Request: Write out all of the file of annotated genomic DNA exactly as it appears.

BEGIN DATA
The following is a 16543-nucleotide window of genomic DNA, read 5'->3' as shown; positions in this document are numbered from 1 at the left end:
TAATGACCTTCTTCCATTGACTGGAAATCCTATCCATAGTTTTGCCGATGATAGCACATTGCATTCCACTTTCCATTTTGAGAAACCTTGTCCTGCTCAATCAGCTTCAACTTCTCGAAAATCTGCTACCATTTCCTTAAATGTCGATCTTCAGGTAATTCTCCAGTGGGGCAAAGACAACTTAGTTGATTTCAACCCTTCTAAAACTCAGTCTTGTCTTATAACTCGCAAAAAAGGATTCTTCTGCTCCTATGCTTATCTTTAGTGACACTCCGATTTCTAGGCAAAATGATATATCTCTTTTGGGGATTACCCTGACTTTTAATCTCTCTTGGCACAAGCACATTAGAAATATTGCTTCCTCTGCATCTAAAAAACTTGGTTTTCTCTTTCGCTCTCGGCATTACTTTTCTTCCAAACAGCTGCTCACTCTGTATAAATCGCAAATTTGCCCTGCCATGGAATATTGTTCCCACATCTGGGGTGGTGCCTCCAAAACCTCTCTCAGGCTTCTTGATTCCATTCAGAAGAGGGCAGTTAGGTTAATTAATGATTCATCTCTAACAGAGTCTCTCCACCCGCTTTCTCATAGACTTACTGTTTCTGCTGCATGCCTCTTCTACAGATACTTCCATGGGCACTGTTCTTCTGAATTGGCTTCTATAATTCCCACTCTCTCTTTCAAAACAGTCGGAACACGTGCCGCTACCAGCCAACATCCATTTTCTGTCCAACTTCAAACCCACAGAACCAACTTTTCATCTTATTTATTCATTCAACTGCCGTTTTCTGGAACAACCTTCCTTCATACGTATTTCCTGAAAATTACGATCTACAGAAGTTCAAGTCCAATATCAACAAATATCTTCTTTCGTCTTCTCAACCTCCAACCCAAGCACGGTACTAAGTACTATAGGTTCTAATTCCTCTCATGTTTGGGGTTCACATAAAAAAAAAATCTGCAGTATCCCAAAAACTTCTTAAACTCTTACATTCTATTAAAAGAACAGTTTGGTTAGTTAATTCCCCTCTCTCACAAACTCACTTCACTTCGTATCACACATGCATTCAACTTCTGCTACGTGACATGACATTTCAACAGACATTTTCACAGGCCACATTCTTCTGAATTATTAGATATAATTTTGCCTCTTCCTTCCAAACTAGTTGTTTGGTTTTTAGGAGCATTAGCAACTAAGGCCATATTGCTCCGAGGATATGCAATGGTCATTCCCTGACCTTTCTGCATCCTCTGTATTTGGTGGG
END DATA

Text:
The following is a 16543-nucleotide window of genomic DNA, read 5'->3' as shown; positions in this document are numbered from 1 at the left end:
TAATGACCTTCTTCCATTGACTGGAAATCCTATCCATAGTTTTGCCGATGATAGCACATTGCATTCCACTTTCCATTTTGAGAAACCTTGTCCTGCTCAATCAGCTTCAACTTCTCGAAAATCTGCTACCATTTCCTTAAATGTCGATCTTCAGGTAATTCTCCAGTGGGGCAAAGACAACTTAGTTGATTTCAACCCTTCTAAAACTCAGTCTTGTCTTATAACTCGCAAAAAAGGATTCTTCTGCTCCTATGCTTATCTTTAGTGACACTCCGATTTCTAGGCAAAATGATATATCTCTTTTGGGGATTACCCTGACTTTTAATCTCTCTTGGCACAAGCACATTAGAAATATTGCTTCCTCTGCATCTAAAAAACTTGGTTTTCTCTTTCGCTCTCGGCATTACTTTTCTTCCAAACAGCTGCTCACTCTGTATAAATCGCAAATTTGCCCTGCCATGGAATATTGTTCCCACATCTGGGGTGGTGCCTCCAAAACCTCTCTCAGGCTTCTTGATTCCATTCAGAAGAGGGCAGTTAGGTTAATTAATGATTCATCTCTAACAGAGTCTCTCCACCCGCTTTCTCATAGACTTACTGTTTCTGCTGCATGCCTCTTCTACAGATACTTCCATGGGCACTGTTCTTCTGAATTGGCTTCTATAATTCCCACTCTCTCTTTCAAAACAGTCGGAACACGTGCCGCTACCAGCCAACATCCATTTTCTGTCCAACTTCAAACCCACAGAACCAACTTTTCATCTTATTTATTCATTCAACTGCCGTTTTCTGGAACAACCTTCCTTCATACGTATTTCCTGAAAATTACGATCTACAGAAGTTCAAGTCCAATATCAACAAATATCTTCTTTCGTCTTCTCAACCTCCAACCCAAGCACGGTACTAAGTACTATAGGTTCTAATTCCTCTCATGTTTGGGGTTCACATAAAAAAAAAATCTGCAGTATCCCAAAAACTTCTTAAACTCTTACATTCTATTAAAAGAACAGTTTGGTTAGTTAATTCCCCTCTCTCACAAACTCACTTCACTTCGTATCACACATGCATTCAACTTCTGCTACGTGACATGACATTTCAACAGACATTTTCACAGGCCACATTCTTCTGAATTATTAGATATAATTTTGCCTCTTCCTTCCAAACTAGTTGTTTGGTTTTTAGGAGCATTAGCAACTAAGGCCATATTGCTCCGAGGATATGCAATGGTCATTCCCTGACCTTTCTGCATCCTCTGTATTTGGTGGG